Donald J. Patterson

The Carbon Emissions of Writing and Illustrating are Lower for AI than for Humans

Bill Tomlinson, Rebecca Black, Andrew Torrance, and I wrote a paper that was accepted to Springer Nature Journal, Scientific Reports, in which we compare the carbon emissions between AI systems and humans.

Person writing at a desk in an industrial wasteland

What did we find?

  • AI systems emit significantly less CO2e (carbon dioxide equivalent) per page of text generated and per image created compared to human writers and illustrators. Specifically, AI systems emit between 130 and 1500 times less CO2e per page of text and between 310 and 2900 times less CO2e per image.
  • We acknowledges that while AI has a lower carbon footprint for these tasks, it does not account for social impacts such as professional displacement, legality, and rebound effects, nor is AI a substitute for all human tasks.
  • Despite these considerations, the current use of AI in writing and illustration tasks offers the potential for significant reductions in carbon emissions compared to human performance.

Rapid advancements in AI and its applications across various domains, raise concerns about environmental impact, particularly in terms of energy consumption and greenhouse gas emissions. This study aimed to compare the environmental impact of AI and humans in writing and illustration tasks, contributing to discussions on sustainable consumption and production patterns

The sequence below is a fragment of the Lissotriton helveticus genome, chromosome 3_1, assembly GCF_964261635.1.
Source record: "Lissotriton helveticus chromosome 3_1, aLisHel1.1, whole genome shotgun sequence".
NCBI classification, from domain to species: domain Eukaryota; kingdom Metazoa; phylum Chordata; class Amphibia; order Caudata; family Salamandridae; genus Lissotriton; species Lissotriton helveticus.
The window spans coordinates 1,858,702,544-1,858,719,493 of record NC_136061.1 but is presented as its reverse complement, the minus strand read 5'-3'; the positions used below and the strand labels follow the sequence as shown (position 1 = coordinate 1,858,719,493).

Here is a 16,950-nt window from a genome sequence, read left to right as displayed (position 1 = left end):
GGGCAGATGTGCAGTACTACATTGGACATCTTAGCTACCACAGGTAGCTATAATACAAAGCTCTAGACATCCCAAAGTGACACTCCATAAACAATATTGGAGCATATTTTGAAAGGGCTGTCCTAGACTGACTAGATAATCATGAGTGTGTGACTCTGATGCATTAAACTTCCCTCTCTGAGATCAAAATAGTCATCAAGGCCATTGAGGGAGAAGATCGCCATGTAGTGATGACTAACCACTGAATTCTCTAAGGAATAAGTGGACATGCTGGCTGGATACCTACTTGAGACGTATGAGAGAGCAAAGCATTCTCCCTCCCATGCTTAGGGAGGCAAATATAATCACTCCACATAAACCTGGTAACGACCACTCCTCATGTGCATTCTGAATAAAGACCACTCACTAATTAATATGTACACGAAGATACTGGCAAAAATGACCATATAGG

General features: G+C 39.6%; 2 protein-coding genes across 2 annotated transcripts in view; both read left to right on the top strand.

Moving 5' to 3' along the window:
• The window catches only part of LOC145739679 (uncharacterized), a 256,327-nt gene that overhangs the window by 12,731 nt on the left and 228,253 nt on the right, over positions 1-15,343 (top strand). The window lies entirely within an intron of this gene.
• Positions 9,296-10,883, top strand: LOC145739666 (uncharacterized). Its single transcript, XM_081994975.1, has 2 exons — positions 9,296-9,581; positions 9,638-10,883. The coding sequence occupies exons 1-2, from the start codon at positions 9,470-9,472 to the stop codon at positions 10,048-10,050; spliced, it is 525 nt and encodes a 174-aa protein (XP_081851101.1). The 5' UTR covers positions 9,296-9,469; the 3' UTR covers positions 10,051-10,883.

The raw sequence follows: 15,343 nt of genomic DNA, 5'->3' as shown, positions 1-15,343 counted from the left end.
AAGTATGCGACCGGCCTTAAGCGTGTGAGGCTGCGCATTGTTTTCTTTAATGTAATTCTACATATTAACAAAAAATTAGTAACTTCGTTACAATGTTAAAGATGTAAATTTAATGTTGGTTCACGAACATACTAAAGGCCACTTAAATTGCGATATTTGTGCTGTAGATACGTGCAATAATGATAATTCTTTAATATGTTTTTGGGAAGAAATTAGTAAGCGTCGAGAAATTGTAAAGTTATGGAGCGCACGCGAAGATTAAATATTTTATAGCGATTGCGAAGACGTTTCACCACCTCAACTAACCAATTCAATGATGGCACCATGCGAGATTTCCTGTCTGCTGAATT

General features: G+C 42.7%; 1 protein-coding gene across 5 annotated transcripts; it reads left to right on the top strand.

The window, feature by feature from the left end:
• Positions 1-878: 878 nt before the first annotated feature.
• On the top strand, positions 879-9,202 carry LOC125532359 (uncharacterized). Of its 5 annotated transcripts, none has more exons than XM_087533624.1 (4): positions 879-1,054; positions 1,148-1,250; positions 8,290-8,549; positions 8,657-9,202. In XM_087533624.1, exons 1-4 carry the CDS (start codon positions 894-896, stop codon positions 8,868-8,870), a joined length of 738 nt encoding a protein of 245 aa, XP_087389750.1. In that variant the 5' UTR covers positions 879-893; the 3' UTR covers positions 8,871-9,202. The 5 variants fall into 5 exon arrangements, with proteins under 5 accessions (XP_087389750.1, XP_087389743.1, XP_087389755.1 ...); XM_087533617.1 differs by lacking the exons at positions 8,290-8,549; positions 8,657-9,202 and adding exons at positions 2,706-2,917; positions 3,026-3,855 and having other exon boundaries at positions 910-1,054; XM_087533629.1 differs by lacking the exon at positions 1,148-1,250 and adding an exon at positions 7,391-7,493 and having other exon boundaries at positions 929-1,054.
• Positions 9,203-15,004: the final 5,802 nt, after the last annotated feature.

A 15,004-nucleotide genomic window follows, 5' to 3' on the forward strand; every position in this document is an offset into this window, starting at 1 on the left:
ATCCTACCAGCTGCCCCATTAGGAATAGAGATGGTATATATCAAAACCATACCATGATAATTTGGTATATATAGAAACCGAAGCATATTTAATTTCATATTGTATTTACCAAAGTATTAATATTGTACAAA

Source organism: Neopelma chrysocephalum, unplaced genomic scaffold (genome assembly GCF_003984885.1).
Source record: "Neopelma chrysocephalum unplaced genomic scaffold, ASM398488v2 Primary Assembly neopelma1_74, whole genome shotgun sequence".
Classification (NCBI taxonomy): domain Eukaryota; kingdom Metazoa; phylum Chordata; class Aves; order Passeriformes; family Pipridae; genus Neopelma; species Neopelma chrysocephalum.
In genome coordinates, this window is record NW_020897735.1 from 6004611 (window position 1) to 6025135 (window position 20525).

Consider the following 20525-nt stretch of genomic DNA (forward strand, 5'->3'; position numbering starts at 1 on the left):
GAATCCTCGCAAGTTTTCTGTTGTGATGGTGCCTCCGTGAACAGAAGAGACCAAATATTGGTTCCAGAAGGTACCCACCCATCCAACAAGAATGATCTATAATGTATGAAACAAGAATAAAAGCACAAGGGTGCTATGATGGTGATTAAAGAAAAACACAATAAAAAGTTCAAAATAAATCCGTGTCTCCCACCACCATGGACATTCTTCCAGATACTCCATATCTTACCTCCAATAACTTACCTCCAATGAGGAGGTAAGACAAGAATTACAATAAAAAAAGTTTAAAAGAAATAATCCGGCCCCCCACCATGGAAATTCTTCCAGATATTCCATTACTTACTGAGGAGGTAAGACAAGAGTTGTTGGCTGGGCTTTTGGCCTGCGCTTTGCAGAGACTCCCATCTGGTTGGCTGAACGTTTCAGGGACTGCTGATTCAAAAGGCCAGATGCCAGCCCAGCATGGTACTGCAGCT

We conducted numerical analyses to assess the environmental impacts, focusing on the energy consumption and carbon emissions of AI systems (ChatGPT, BLOOM, DALL-E2, Midjourney) and human activities involved in writing and illustrating tasks.

We discuss the benefits and drawbacks of AI, including potential job displacement and legal issues, while highlighting the lower environmental footprint of AI for certain tasks. The paper argues for collaboration between AI and human labor, leveraging their respective strengths for efficient and environmentally sustainable outcomes.

The findings are based on current technology and societal conditions, with future changes likely to affect the environmental impact of both AI and human activity.

(permanent , open-access, local copy)

C.V.: JR-18

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